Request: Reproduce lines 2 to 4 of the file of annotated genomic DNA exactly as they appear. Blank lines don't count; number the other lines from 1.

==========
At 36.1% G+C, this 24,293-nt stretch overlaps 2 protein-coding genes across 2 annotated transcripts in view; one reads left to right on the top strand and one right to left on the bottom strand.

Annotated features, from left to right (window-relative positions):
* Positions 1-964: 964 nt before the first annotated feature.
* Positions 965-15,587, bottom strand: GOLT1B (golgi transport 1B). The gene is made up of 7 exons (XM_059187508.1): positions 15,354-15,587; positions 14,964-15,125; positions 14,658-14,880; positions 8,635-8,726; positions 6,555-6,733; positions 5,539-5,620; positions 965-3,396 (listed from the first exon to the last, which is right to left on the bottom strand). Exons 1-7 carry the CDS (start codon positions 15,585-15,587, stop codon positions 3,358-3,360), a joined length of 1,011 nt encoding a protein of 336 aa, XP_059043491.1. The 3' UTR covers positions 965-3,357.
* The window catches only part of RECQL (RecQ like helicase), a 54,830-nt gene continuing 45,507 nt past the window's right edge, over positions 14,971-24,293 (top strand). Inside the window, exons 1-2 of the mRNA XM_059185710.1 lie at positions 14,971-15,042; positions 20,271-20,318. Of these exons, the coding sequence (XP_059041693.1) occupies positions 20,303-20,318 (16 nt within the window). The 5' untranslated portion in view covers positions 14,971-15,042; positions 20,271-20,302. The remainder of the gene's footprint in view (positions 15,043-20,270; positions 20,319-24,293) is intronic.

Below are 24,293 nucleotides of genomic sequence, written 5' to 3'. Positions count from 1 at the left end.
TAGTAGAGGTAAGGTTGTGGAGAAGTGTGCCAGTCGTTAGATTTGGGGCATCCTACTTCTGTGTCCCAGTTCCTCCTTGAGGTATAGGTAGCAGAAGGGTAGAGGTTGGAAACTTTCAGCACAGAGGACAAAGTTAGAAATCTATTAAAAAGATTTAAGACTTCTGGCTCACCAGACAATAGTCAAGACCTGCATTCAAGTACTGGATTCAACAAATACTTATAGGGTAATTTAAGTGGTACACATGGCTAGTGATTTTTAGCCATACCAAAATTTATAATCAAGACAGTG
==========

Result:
Annotated features, from left to right (window-relative positions):
* Positions 1-964: 964 nt before the first annotated feature.
* Positions 965-15,587, bottom strand: GOLT1B (golgi transport 1B). The gene is made up of 7 exons (XM_059187508.1): positions 15,354-15,587; positions 14,964-15,125; positions 14,658-14,880; positions 8,635-8,726; positions 6,555-6,733; positions 5,539-5,620; positions 965-3,396 (listed from the first exon to the last, which is right to left on the bottom strand). Exons 1-7 carry the CDS (start codon positions 15,585-15,587, stop codon positions 3,358-3,360), a joined length of 1,011 nt encoding a protein of 336 aa, XP_059043491.1. The 3' UTR covers positions 965-3,357.